I recently went to the third British Fascia Symposium (and yes, I do say that very carefully).  The BFS happens every 2 years and is open to bodyworkers and movement therapists who have an interest in the body’s Fascial System.  The organisers bring together a selection of experts in various fascia related fields, to give lectures and run workshops that the delegates can gain an understanding of the current research and also how that will have an impact in the therapy room or in class.

It’s a wonderful gathering of an extended fascial family, made up of bodyworkers and movement therapists, who I would love to spend an awful lot more time just hanging out with and getting to know better.  I was quite amazed to realise the number of people I have met over the 6 years that I’ve been involved in the Myofascial world, and at events like this there never seems to be enough time to catch up with all of them.  The photo below shows nearly all of the MFR practitioners at the BFS who have trained with John F Barnes in the USA.


This year was the first time that I went with two different, but related, hats: my Integrated Myofascial Therapist aspect and also my Yoga Teacher side. I am still working on getting these to be more integrated and so with that in mind I decided to get up extra early on the Saturday and attend a movement workshop with Gary Carter (NaturalBodies.co.uk) before the main conference started, as well as listening to him talk about the Myofascial Slings he is working with as a yoga teacher.  Another area that will be very interesting to know more about (and a possible course in the future).

Dr Robert Schleip was the keynote speaker and he was discussing the fascia as a sensory organ. He is a very enthusiastic speaker, and with his background as a Rolfer/Feldenkreis teacher and now an Anatomist, he is very good at grounding the research that is currently happening with practicalities that therapists can utilise and suggestions on what we are seeing in clinic.  He did discuss the repercussions of the announcemnt about the latest ‘organ’ in the body, called the Interstitium, that went viral on social media.  He said that the researchers didn’t describe it as a new organ (the media did), they used new and very interesting imaging techniques to see this and that could be very useful in the future.  He also said that the researches  hadn’t been aware of the wider fascial research community, but they are now talking with people such as Carla Stecco to see how things pan out.  There will hopefully be more information about it at the International Fascial Research Congress in Berlin this November.

There were lots of more practical lectures: a fascinating one from Daniel Lawrence, a physio, on tendons, their relationship to the fascial system and rehab for tendinopathies; on the Abdominal fascia and the viscera from Alison Harvey, in which I learnt a lot more about the structure of the abdomen; and then a practical workshop on approaches for treating headaches that are caused by issues in the neck, from the work of Til Luchau, who wasn’t able to be with us in person.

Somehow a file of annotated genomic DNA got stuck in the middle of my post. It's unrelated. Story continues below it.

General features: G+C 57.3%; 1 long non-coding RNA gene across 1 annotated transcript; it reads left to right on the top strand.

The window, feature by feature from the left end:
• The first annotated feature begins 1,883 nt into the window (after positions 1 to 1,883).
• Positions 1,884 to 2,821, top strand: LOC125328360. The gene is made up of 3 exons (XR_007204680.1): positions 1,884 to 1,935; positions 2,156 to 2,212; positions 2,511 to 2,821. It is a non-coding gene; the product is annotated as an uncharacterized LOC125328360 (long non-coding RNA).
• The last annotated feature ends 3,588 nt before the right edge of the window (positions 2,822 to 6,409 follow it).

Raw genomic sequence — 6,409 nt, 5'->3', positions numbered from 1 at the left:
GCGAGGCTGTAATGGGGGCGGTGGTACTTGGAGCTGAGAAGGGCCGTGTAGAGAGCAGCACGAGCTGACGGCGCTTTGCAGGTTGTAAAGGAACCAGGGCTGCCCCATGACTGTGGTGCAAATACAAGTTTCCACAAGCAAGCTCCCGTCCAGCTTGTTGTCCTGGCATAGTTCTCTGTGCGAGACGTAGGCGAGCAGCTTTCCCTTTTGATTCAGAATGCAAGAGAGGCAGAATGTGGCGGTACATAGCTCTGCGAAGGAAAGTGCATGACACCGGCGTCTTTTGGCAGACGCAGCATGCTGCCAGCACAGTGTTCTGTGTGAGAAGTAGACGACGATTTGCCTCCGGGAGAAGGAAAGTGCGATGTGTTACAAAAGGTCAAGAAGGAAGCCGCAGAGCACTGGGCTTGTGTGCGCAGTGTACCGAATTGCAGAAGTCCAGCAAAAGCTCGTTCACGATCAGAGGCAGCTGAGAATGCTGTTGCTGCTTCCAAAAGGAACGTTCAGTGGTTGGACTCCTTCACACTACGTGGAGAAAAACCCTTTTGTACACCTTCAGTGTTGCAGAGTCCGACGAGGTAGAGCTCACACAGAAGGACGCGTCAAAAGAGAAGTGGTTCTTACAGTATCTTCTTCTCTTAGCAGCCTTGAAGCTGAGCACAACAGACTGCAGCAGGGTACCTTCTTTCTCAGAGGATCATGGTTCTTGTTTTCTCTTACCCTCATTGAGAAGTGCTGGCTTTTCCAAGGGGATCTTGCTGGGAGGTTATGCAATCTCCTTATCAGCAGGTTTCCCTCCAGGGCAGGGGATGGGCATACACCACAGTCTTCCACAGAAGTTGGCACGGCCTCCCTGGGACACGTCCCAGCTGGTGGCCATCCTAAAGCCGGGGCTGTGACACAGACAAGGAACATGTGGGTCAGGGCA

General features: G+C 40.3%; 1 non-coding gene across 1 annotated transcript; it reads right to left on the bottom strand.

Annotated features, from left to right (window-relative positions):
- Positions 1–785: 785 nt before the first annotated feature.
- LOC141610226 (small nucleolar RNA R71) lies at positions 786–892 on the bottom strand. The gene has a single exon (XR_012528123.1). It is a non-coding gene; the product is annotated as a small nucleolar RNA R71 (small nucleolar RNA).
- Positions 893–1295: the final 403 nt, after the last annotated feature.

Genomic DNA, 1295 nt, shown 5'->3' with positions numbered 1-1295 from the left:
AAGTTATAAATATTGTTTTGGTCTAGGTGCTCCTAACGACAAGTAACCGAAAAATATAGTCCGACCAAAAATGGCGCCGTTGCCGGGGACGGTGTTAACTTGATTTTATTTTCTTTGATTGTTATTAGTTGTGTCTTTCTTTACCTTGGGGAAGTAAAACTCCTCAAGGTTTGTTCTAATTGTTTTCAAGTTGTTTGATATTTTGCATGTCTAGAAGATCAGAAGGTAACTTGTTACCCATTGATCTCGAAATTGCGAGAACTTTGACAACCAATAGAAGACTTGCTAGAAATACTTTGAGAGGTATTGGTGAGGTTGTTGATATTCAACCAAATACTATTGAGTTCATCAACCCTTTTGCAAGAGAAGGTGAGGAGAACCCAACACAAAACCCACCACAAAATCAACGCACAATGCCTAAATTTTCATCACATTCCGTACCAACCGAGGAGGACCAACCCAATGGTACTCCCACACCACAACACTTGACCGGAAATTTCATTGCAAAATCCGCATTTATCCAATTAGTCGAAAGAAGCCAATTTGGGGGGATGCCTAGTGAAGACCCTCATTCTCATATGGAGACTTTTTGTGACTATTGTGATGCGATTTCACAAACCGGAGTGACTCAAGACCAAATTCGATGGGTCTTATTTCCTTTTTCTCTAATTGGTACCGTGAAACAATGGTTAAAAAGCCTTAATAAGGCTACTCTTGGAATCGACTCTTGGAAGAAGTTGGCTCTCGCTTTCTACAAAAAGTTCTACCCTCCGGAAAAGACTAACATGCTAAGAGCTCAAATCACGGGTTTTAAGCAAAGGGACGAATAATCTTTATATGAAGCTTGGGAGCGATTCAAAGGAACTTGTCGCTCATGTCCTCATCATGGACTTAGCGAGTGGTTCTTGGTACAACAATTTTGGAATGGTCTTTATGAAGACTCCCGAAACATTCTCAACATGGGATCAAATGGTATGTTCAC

There was a lovely gala dinner in the evening where lots of merriment ensued, and I did shake out the cobwebs from sitting down all day by boogying away on the dance floor. I think there might (unfortunately) be some video evidence of me strutting my stuff, but I’ve been too embarrassed to search for it



On the second day we were treated to a talk by Carol Davis, who is a Professor Emeritus of antomy at Miami University; and a John F Barnes Myofascial Practitioner and teacher.  This was the best received talk of the weekend (three standing ovations?!?!?!). Due to one technical difficulty after another, Carol Davis had no slides to go with her talk, just one short video. She did not need it at all, an amazing and spell binding 75 minute lecture that looked at the way that the interior of the cells, which include the energy creating mitochondria, have connections with the surrounding extra cellular matrix (though there is some disagreement as to whether these are fibres or microtubules) and that this space can be bound down with a reduced rate of flow that impedes proper cellular health. Carol puts forward the idea that the bodywork modalities help to get this flowing again and through the connections allow the mitochondria to receive the glucose and release the ATP more effectively.

The above photo shows one of a series of amazing pieces of fascia inspried art by Lucy Dunleavy. You can see more of them on her   Facebook page or you can buy original paintings or prints via her website.  I might have bought some (and I did ask her permission to share a picture of her awesome work).

It was a real shame to leave the BFS this year, and I am looking forward to the next one which should be in 2020.  I don’t feel I had enough time to catch up with everyone I knew at the event, and would have loved to have connected with more people whilst I was there. If you were present and I missed you, sorry.  Here’s to next time, at a course, or possibly at the International Fascial Reseach Congress in November.

Thanks for reading this, I hope it wasn’t too technical. I will be posting more about what fascia is, and how our lives influence it and are influenced by it in the near future.

Until then, thanks